Still, ordinary computers can beat Google’s quantum computer | Science

If the era of quantum computing had begun 3 years earlier, her rising sun might have hidden behind a cloud. In 2019, Google researchers said they had reached a milestone known as quantum supremacy when their Sycamore quantum computer completed an incomprehensible calculation in 200 seconds, which they said would tie up a supercomputer for 10,000 years. Now scientists from China have made calculations in a few hours using ordinary processors. They say that a supercomputer could beat Sycamore.

“I think they’re right that if they had access to a big enough supercomputer, they could simulate the … task in a matter of seconds,” says Scott Aaronson, a computer scientist at the University of Texas at Austin. According to Greg Kuperberg, a mathematician at the University of California, Davis, the advance slightly diminishes Google’s claim. “Getting 300 feet from the top is less exciting than getting to the top.”

Still, the prospects for quantum computing remain unchanged, Kuperberg and others say. And Sergio Boixo, Google’s chief scientist for Quantum AI, said in an email that the Google team knew its lead might not last very long. “In our 2019 paper, we said that classical algorithms will improve,” he said. But “we do not believe that this classical approach will be able to keep up with quantum schemes in 2022 and beyond.”

The “problem” that Sycamore solved was designed to be difficult for a conventional computer, but as easy as possible for a quantum computer that manipulates qubits that can be set to 0, 1, or—thanks to quantum mechanics— any combination of 0 and 1 at the same time. A total of 53 Sycamore qubits, tiny resonant electrical circuits made of superconducting metal, can encode any number between 0 and 253 (about 9 quadrillion) — or even all of them together.

Starting with all qubits set to 0, the Google researchers applied a random but fixed set of logic operations, or gates, to individual qubits and pairs for 20 cycles and then read out the qubits. Roughly speaking, quantum waves representing all possible outputs sloshed between the qubits, and the gates created interference that amplified some outputs and canceled others. So some were more likely to appear than others. In millions of tests, a sharp picture of the result was revealed.

The Google researchers claimed that simulating these interference effects would overwhelm even Summit, Oak Ridge National Laboratory’s supercomputer, which has 9,216 CPUs and 27,648 faster graphics processing units (GPUs). The IBM researchers who developed the Summit were quick to point out that if they used every bit of hard drive available to the computer, it could handle the calculations in days. Now Pan Zhang, a statistical physicist at the Institute of Theoretical Physics of the Chinese Academy of Sciences, and his colleagues have shown how to beat Sycamore in a paper published in the press. Review letters of individuals.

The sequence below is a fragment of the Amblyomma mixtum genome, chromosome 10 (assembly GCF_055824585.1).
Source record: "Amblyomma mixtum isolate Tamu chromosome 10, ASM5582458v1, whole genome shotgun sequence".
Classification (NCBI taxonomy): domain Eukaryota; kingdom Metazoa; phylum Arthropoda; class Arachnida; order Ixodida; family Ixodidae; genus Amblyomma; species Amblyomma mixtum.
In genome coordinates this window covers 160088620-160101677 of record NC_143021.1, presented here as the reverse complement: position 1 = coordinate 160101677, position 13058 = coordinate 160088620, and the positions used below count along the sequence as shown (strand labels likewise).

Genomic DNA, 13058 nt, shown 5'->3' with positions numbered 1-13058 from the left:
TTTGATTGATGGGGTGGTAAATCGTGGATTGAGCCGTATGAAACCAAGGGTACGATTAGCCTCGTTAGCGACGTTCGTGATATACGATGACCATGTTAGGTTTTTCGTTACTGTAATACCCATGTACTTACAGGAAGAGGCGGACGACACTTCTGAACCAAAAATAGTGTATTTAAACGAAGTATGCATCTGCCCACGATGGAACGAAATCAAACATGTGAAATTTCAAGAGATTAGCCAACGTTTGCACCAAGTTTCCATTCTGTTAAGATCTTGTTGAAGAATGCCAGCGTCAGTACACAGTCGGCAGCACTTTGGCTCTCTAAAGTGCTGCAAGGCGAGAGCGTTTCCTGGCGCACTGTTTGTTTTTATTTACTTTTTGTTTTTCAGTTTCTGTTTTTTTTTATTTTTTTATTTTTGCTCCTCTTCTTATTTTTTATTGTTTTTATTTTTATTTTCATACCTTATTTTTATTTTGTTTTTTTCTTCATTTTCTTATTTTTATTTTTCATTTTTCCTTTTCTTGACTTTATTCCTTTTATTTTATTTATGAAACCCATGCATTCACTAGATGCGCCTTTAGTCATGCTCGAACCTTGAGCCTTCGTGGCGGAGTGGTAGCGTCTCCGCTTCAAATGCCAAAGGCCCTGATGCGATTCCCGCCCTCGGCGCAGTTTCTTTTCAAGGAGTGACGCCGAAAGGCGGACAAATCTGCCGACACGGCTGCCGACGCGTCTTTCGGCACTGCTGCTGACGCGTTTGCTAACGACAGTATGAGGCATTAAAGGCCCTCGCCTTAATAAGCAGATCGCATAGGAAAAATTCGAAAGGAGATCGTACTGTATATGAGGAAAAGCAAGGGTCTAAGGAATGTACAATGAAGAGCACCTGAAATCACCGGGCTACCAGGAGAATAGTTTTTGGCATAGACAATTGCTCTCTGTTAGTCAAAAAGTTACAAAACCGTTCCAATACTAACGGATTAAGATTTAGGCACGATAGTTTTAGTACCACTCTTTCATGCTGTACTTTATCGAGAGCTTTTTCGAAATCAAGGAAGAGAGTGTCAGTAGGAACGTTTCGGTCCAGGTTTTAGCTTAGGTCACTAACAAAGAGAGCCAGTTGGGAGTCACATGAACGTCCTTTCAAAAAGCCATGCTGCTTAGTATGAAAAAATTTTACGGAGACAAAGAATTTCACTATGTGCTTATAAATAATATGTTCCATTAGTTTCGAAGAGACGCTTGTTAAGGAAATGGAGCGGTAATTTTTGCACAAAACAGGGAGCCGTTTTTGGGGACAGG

Following others, Zhang and his colleagues reformulate the problem as a three-dimensional mathematical array called a tensor network. It consisted of 20 layers, one for each gate cycle, with each layer containing 53 points, one for each qubit. Lines connected points to represent gates, with each gate encoded in a tensor—a 2D or 4D grid of complex numbers. Running the simulation then boiled down to essentially multiplying all the tensors. “The advantage of the tensor network method is that we can use many GPUs for parallel computation,” Zhang says.

Zhang and his colleagues also relied on a key insight: Sycamore’s calculations were far from precise, so theirs shouldn’t be either. Sycamore calculated the distribution of the output signals with an estimated accuracy of 0.2%—just enough to distinguish fingerprint-like sharpness from circuit noise. So Zhang’s team traded accuracy for speed by cutting some lines in their network and eliminating the corresponding gates. Losing just eight lines made the calculation 256 times faster while maintaining 0.37% accuracy.

The researchers calculated the original pattern for 1 million of the 9 quadrillion possible number strings, relying on their own innovations to obtain a truly random representative set. The calculation took 15 hours on 512 GPUs and gave a noticeably sharp result. “It’s fair to say that Google’s experiment was simulated on a regular computer,” says Dominic Hanglater, a quantum computer scientist at the University of Maryland, College Park. According to Zhang, the calculation will take a few tens of seconds on a supercomputer — 10 billion times faster than the Google team estimated.

The researchers say this progress highlights the pitfalls of a quantum computer competing with a conventional one. “There is an urgent need for better experiments with quantum superiority,” says Aaronson. Zhang suggests a more practical approach: “We have to find some real-world applications to demonstrate quantum superiority.”

But Google’s demo was more than just hype, researchers say. According to Zhang, Sycamore required far fewer operations and less power than a supercomputer. And if Sycamore had a slightly higher accuracy, he says, his team’s simulation wouldn’t have been able to keep up. As Hangleiter says, “The Google experiment did what it set out to do, start that race.”

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